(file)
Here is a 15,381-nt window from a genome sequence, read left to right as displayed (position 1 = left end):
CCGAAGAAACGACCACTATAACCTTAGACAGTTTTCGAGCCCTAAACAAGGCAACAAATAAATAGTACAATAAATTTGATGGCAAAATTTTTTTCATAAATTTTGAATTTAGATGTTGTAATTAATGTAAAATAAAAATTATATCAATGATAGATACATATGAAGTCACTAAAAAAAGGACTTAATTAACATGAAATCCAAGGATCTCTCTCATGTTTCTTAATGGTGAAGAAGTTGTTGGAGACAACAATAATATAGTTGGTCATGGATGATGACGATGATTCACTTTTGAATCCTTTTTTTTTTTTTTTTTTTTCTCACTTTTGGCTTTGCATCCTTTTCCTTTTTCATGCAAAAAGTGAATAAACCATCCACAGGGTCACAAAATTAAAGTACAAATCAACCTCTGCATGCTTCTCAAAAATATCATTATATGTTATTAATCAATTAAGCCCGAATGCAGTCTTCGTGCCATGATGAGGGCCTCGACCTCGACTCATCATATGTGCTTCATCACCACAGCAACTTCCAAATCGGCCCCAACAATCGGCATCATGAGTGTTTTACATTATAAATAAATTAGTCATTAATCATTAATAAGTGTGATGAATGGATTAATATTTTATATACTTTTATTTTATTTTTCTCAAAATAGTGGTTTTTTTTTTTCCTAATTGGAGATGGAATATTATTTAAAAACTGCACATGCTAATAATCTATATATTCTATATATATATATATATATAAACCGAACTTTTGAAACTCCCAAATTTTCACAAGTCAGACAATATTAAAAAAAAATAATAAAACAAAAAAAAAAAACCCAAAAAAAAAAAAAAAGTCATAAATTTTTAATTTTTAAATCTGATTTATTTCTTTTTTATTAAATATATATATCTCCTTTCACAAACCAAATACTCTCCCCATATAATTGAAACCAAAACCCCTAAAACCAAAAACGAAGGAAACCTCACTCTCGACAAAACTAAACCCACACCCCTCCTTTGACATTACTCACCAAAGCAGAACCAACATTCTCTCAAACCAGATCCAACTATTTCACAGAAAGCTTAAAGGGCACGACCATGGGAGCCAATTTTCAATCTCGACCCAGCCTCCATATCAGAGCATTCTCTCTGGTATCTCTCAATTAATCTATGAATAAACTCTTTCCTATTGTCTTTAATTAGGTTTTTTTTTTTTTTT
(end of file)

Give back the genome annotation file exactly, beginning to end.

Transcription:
Here is a 15,381-nt window from a genome sequence, read left to right as displayed (position 1 = left end):
CCGAAGAAACGACCACTATAACCTTAGACAGTTTTCGAGCCCTAAACAAGGCAACAAATAAATAGTACAATAAATTTGATGGCAAAATTTTTTTCATAAATTTTGAATTTAGATGTTGTAATTAATGTAAAATAAAAATTATATCAATGATAGATACATATGAAGTCACTAAAAAAAGGACTTAATTAACATGAAATCCAAGGATCTCTCTCATGTTTCTTAATGGTGAAGAAGTTGTTGGAGACAACAATAATATAGTTGGTCATGGATGATGACGATGATTCACTTTTGAATCCTTTTTTTTTTTTTTTTTTTTCTCACTTTTGGCTTTGCATCCTTTTCCTTTTTCATGCAAAAAGTGAATAAACCATCCACAGGGTCACAAAATTAAAGTACAAATCAACCTCTGCATGCTTCTCAAAAATATCATTATATGTTATTAATCAATTAAGCCCGAATGCAGTCTTCGTGCCATGATGAGGGCCTCGACCTCGACTCATCATATGTGCTTCATCACCACAGCAACTTCCAAATCGGCCCCAACAATCGGCATCATGAGTGTTTTACATTATAAATAAATTAGTCATTAATCATTAATAAGTGTGATGAATGGATTAATATTTTATATACTTTTATTTTATTTTTCTCAAAATAGTGGTTTTTTTTTTTCCTAATTGGAGATGGAATATTATTTAAAAACTGCACATGCTAATAATCTATATATTCTATATATATATATATATATAAACCGAACTTTTGAAACTCCCAAATTTTCACAAGTCAGACAATATTAAAAAAAAATAATAAAACAAAAAAAAAAAACCCAAAAAAAAAAAAAAAGTCATAAATTTTTAATTTTTAAATCTGATTTATTTCTTTTTTATTAAATATATATATCTCCTTTCACAAACCAAATACTCTCCCCATATAATTGAAACCAAAACCCCTAAAACCAAAAACGAAGGAAACCTCACTCTCGACAAAACTAAACCCACACCCCTCCTTTGACATTACTCACCAAAGCAGAACCAACATTCTCTCAAACCAGATCCAACTATTTCACAGAAAGCTTAAAGGGCACGACCATGGGAGCCAATTTTCAATCTCGACCCAGCCTCCATATCAGAGCATTCTCTCTGGTATCTCTCAATTAATCTATGAATAAACTCTTTCCTATTGTCTTTAATTAGGTTTTTTTTTTTTTTT